The present paper contains a list of 104 taxa of lichens and lichenicolous fungi, found in the Cape Lions Rump, Site of Special Scientific Interest No. 34 (King George Island, Antarctica), with their distribution and ecological analysis. A provisional vegetation map of the area is also provided. During the field survey the data were collected using the cartogram method in a grid of squares 250 x 250 m. The current abundance and spatial distribution of lichen species provides baseline data for long-term monitoring biological changes.
Formerly reported as maritime Antarctic Bacidia sp. A has been re-named here as B. chrysocolla Olech, Czarnota et Llop. Another new species, B. subcoprodes Olech et Czarnota, found in the continental and maritime Antarctic has also been described here. A placement of both taxa within Bacidia De Not. is probably tentative because they are not congeneric with the type of this genus, B. rosella (Pers.) De Not. Similarities to other Bacidia with Laurocerasi-brown hypothecium and mostly 3-septate ascospores are discussed.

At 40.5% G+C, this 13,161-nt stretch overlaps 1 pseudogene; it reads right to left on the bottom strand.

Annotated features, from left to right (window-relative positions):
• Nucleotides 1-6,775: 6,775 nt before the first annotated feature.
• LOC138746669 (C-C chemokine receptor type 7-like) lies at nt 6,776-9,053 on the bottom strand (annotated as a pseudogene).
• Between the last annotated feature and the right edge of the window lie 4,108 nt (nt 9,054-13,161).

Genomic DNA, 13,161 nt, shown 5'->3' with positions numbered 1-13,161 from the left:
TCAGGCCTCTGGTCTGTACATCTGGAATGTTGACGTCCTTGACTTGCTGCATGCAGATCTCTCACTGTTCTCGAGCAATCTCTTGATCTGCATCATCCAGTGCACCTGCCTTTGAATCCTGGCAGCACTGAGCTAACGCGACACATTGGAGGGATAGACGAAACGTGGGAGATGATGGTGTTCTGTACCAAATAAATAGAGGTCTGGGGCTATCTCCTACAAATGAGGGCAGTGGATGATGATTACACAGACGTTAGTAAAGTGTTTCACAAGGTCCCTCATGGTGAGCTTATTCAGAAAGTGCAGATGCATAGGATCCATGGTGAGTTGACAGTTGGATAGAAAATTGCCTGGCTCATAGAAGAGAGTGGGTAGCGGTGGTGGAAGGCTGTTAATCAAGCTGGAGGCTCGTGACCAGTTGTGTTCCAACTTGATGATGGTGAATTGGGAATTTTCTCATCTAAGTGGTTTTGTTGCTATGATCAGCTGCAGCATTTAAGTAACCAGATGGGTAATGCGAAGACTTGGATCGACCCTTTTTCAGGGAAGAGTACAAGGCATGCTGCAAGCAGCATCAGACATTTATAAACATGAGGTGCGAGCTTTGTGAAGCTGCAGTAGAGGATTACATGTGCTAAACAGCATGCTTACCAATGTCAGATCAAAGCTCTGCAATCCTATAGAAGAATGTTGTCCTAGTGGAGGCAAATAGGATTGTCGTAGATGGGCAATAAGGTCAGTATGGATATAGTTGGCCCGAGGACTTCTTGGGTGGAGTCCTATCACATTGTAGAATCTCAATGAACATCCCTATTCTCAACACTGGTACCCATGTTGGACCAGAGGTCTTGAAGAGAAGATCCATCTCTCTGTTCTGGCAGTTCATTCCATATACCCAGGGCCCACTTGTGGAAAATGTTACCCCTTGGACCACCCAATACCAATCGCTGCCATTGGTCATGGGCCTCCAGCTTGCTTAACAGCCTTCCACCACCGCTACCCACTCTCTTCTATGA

This paper reports on 29 species of lichenicolous fungi collected in the Hornsund region and Sørkapp Land area, Spitsbergen. New to science are Hystrix gen. nov., Slellifraga gen. nov., Dactylospora cladoniicola sp. nov., Hystrix peltigericola sp. nov., Stellifraga cladoniicola sp. nov. and Zwackhiomyces macrosporus sp. nov. A further 15 species are new to Svalbard.
The list contains original papers by Polish authors or co-authors concerning Antarctic or sub-Antarctic plants. The list is supplemented by papers on bacteria and those on general indicators of the amount of plants (chlorophyll content and primary productivity). Antarctic investigations of Polish botanists were carried out mainly during the expeditions to Polish Antarctic Station "H. Arctowski" (King George Island, South Shetlands; 62° 09'S, 58° 28'W) founded 1977 as well as during Polish oceanic expeditions of the BIOMASS project (1981, 1983-1984, 1986-1987) and studies of the ice-edge zone (1988-1989) carried out in the Atlantic sector of Southern Ocean on board of the r/v "Profesor Siedlecki". All these expeditions were organized by the Department of Polar Research, Institute of Ecology, Polish Academy of Sciences headed by Prof. Dr. S. Rakusa-Suszczewski.